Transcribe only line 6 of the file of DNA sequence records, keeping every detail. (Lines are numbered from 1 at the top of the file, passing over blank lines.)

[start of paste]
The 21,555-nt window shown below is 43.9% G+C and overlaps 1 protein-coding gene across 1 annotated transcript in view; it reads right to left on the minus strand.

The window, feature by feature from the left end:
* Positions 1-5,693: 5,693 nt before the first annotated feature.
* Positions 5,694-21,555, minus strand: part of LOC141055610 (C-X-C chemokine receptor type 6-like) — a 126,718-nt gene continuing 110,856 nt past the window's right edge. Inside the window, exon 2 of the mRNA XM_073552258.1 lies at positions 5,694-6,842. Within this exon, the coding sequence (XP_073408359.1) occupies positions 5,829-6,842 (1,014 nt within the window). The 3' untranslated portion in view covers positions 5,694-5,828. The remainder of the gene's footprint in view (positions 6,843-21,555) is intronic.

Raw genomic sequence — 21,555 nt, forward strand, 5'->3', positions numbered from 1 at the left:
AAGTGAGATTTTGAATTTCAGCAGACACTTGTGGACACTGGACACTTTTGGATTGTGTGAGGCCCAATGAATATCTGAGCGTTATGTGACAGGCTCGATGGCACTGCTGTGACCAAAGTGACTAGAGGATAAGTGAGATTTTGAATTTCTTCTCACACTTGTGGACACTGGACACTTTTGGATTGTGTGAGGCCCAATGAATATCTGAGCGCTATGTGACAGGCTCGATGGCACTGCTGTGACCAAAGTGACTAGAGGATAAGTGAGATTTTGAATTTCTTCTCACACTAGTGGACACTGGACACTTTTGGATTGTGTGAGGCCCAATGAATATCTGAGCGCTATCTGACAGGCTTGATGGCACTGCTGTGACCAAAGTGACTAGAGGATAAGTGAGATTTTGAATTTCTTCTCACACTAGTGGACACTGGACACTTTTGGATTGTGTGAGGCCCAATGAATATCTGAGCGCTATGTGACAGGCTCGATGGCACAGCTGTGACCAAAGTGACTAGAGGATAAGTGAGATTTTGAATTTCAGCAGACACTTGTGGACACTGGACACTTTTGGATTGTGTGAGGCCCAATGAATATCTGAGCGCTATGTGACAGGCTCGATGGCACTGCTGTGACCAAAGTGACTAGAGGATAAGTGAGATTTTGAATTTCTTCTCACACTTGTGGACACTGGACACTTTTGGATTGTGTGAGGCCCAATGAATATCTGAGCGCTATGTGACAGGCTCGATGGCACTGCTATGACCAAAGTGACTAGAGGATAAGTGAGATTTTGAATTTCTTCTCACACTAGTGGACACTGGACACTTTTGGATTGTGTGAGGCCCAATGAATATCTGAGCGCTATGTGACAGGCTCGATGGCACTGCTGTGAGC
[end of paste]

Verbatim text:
AAGTGAGATTTTGAATTTCAGCAGACACTTGTGGACACTGGACACTTTTGGATTGTGTGAGGCCCAATGAATATCTGAGCGTTATGTGACAGGCTCGATGGCACTGCTGTGACCAAAGTGACTAGAGGATAAGTGAGATTTTGAATTTCTTCTCACACTTGTGGACACTGGACACTTTTGGATTGTGTGAGGCCCAATGAATATCTGAGCGCTATGTGACAGGCTCGATGGCACTGCTGTGACCAAAGTGACTAGAGGATAAGTGAGATTTTGAATTTCTTCTCACACTAGTGGACACTGGACACTTTTGGATTGTGTGAGGCCCAATGAATATCTGAGCGCTATCTGACAGGCTTGATGGCACTGCTGTGACCAAAGTGACTAGAGGATAAGTGAGATTTTGAATTTCTTCTCACACTAGTGGACACTGGACACTTTTGGATTGTGTGAGGCCCAATGAATATCTGAGCGCTATGTGACAGGCTCGATGGCACAGCTGTGACCAAAGTGACTAGAGGATAAGTGAGATTTTGAATTTCAGCAGACACTTGTGGACACTGGACACTTTTGGATTGTGTGAGGCCCAATGAATATCTGAGCGCTATGTGACAGGCTCGATGGCACTGCTGTGACCAAAGTGACTAGAGGATAAGTGAGATTTTGAATTTCTTCTCACACTTGTGGACACTGGACACTTTTGGATTGTGTGAGGCCCAATGAATATCTGAGCGCTATGTGACAGGCTCGATGGCACTGCTATGACCAAAGTGACTAGAGGATAAGTGAGATTTTGAATTTCTTCTCACACTAGTGGACACTGGACACTTTTGGATTGTGTGAGGCCCAATGAATATCTGAGCGCTATGTGACAGGCTCGATGGCACTGCTGTGAGC